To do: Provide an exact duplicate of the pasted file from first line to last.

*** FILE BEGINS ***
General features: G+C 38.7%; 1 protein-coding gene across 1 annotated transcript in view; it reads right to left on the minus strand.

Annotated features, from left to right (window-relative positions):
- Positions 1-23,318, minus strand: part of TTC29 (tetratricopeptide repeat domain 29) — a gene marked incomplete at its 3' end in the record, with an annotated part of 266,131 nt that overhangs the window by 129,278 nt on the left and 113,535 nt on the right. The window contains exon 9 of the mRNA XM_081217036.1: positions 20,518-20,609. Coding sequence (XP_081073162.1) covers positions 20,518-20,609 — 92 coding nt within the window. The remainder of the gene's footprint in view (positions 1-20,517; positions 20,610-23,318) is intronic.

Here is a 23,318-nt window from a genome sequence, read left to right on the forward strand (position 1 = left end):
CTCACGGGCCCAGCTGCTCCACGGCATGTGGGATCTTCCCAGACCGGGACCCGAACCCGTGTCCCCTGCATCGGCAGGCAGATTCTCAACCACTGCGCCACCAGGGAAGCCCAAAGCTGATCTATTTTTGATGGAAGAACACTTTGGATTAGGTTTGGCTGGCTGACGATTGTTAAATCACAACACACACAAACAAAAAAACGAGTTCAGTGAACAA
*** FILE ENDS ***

General features: G+C 38.7%; 1 protein-coding gene across 1 annotated transcript in view; it reads right to left on the minus strand.

Annotated features, from left to right (window-relative positions):
- Positions 1-23,318, minus strand: part of TTC29 (tetratricopeptide repeat domain 29) — a gene marked incomplete at its 3' end in the record, with an annotated part of 266,131 nt that overhangs the window by 129,278 nt on the left and 113,535 nt on the right. The window contains exon 9 of the mRNA XM_081217036.1: positions 20,518-20,609. Coding sequence (XP_081073162.1) covers positions 20,518-20,609 — 92 coding nt within the window. The remainder of the gene's footprint in view (positions 1-20,517; positions 20,610-23,318) is intronic.

Here is a 23,318-nt window from a genome sequence, read left to right on the forward strand (position 1 = left end):
CTCACGGGCCCAGCTGCTCCACGGCATGTGGGATCTTCCCAGACCGGGACCCGAACCCGTGTCCCCTGCATCGGCAGGCAGATTCTCAACCACTGCGCCACCAGGGAAGCCCAAAGCTGATCTATTTTTGATGGAAGAACACTTTGGATTAGGTTTGGCTGGCTGACGATTGTTAAATCACAACACACACAAACAAAAAAACGAGTTCAGTGAACAA